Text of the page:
Track 2 (Machine Reading the Archive Projects) and will require a larger commitment to the programme. We will offer Track 2 participants a series of small group mentoring / peer-to-peer learning sessions to support them as they build their own project developing and using archive data. Track 2 is directed both at researchers who have already collected archival materials in digital form and want to find out about new ways of analysing their data and at researchers who are interested in conducting research in digital archives but want to improve skills and gain a broader understanding of computational methods in archival research ahead of their research. Track 2 participants will also be invited to give a short presentation in the final course workshop reflecting on what they have learned over the course of the programme.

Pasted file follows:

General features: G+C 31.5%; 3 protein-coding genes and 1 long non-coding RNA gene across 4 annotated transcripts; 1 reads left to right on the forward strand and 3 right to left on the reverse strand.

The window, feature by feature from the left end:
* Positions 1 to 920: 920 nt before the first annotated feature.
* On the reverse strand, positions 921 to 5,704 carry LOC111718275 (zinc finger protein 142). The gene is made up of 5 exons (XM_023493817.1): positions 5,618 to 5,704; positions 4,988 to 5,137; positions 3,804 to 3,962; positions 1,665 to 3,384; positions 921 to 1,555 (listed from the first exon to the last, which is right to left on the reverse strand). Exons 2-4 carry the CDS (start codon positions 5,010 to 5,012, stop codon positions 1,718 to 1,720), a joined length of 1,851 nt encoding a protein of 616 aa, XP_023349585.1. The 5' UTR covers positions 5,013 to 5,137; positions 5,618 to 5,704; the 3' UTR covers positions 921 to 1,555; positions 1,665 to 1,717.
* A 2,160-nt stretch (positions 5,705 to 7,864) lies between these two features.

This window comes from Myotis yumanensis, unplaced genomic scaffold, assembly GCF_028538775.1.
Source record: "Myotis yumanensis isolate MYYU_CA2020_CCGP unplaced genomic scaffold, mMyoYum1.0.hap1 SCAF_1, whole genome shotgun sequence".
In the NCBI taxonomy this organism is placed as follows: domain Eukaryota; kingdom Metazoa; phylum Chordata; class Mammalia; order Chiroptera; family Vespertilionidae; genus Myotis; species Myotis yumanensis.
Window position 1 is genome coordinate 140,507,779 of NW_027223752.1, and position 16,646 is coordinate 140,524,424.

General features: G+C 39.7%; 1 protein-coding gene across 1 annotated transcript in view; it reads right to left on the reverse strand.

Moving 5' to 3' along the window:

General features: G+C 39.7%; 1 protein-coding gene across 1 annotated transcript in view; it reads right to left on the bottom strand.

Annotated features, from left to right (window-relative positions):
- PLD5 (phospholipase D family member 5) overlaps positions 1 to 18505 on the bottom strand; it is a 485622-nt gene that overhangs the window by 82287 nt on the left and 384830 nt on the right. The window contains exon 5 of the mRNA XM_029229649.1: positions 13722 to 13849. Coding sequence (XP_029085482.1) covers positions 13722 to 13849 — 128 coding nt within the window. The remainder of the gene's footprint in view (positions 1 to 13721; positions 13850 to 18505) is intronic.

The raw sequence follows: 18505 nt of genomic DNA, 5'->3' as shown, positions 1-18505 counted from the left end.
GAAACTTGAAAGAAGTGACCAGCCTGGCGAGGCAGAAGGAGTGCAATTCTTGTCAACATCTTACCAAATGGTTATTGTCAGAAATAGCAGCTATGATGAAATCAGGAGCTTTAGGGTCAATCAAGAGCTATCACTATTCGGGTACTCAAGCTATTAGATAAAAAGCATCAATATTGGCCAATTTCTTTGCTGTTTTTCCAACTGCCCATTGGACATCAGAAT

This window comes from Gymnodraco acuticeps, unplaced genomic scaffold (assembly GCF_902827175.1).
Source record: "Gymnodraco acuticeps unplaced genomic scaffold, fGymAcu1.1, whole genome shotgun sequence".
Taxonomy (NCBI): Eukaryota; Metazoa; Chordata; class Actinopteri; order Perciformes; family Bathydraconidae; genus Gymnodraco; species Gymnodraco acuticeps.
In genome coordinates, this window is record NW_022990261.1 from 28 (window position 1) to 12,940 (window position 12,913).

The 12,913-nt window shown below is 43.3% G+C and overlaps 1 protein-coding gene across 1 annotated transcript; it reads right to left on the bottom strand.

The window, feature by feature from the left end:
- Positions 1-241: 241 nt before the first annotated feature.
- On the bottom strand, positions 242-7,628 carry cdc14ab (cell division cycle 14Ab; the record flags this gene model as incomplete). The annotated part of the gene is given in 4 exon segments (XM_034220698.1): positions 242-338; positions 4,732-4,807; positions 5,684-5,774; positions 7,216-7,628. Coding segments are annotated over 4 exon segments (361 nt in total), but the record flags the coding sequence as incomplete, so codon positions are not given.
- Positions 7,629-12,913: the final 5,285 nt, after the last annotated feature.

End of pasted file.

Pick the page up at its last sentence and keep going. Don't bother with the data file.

Apply here for MRtA Projects (Track 2) - applications close 12 noon 20 November 2017

Eligibility

Registered participants must be PhD students or staff at the University and Colleges of Cambridge. However some of our workshops, including the end-of-programme showcase will also be open for public booking - if you are not a member of the university and would like to be notified of these opportunities, please sign up for the Digital Humanities mailing list here.

Pre-requisites and time commitment

There are no formal pre-requisites. Track 2 participants are asked to commit to around 4 small group sessions and to make a brief presentation about their project at the end-of-programme workshop in June 2018 (TBC).

Application process

Applicants for Track 1 should complete the online Programme Registration form Track 1.